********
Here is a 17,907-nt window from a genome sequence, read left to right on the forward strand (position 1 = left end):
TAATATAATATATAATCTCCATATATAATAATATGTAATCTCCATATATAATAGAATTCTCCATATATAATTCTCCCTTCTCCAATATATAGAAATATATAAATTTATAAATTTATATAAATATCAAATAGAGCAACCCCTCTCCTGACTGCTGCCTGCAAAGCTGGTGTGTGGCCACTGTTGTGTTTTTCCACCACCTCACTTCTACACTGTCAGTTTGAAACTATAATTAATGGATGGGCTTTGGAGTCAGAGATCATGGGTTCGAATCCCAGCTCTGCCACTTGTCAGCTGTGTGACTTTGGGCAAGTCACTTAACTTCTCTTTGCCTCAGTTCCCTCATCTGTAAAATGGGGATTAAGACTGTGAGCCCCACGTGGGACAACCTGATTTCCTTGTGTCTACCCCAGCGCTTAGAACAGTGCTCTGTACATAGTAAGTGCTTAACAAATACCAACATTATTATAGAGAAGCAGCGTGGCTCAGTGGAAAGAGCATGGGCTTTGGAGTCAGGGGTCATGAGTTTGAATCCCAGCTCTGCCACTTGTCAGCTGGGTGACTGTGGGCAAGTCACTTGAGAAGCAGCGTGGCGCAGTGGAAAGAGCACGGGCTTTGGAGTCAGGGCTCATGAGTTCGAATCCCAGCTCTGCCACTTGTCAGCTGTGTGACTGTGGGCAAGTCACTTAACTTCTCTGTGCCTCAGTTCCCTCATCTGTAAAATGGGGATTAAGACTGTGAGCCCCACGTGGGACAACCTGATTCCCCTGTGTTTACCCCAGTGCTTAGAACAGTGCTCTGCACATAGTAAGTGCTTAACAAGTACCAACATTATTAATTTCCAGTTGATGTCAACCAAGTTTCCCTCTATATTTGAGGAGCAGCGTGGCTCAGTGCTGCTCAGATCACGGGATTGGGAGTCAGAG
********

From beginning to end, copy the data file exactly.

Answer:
Here is a 17,907-nt window from a genome sequence, read left to right on the forward strand (position 1 = left end):
TAATATAATATATAATCTCCATATATAATAATATGTAATCTCCATATATAATAGAATTCTCCATATATAATTCTCCCTTCTCCAATATATAGAAATATATAAATTTATAAATTTATATAAATATCAAATAGAGCAACCCCTCTCCTGACTGCTGCCTGCAAAGCTGGTGTGTGGCCACTGTTGTGTTTTTCCACCACCTCACTTCTACACTGTCAGTTTGAAACTATAATTAATGGATGGGCTTTGGAGTCAGAGATCATGGGTTCGAATCCCAGCTCTGCCACTTGTCAGCTGTGTGACTTTGGGCAAGTCACTTAACTTCTCTTTGCCTCAGTTCCCTCATCTGTAAAATGGGGATTAAGACTGTGAGCCCCACGTGGGACAACCTGATTTCCTTGTGTCTACCCCAGCGCTTAGAACAGTGCTCTGTACATAGTAAGTGCTTAACAAATACCAACATTATTATAGAGAAGCAGCGTGGCTCAGTGGAAAGAGCATGGGCTTTGGAGTCAGGGGTCATGAGTTTGAATCCCAGCTCTGCCACTTGTCAGCTGGGTGACTGTGGGCAAGTCACTTGAGAAGCAGCGTGGCGCAGTGGAAAGAGCACGGGCTTTGGAGTCAGGGCTCATGAGTTCGAATCCCAGCTCTGCCACTTGTCAGCTGTGTGACTGTGGGCAAGTCACTTAACTTCTCTGTGCCTCAGTTCCCTCATCTGTAAAATGGGGATTAAGACTGTGAGCCCCACGTGGGACAACCTGATTCCCCTGTGTTTACCCCAGTGCTTAGAACAGTGCTCTGCACATAGTAAGTGCTTAACAAGTACCAACATTATTAATTTCCAGTTGATGTCAACCAAGTTTCCCTCTATATTTGAGGAGCAGCGTGGCTCAGTGCTGCTCAGATCACGGGATTGGGAGTCAGAG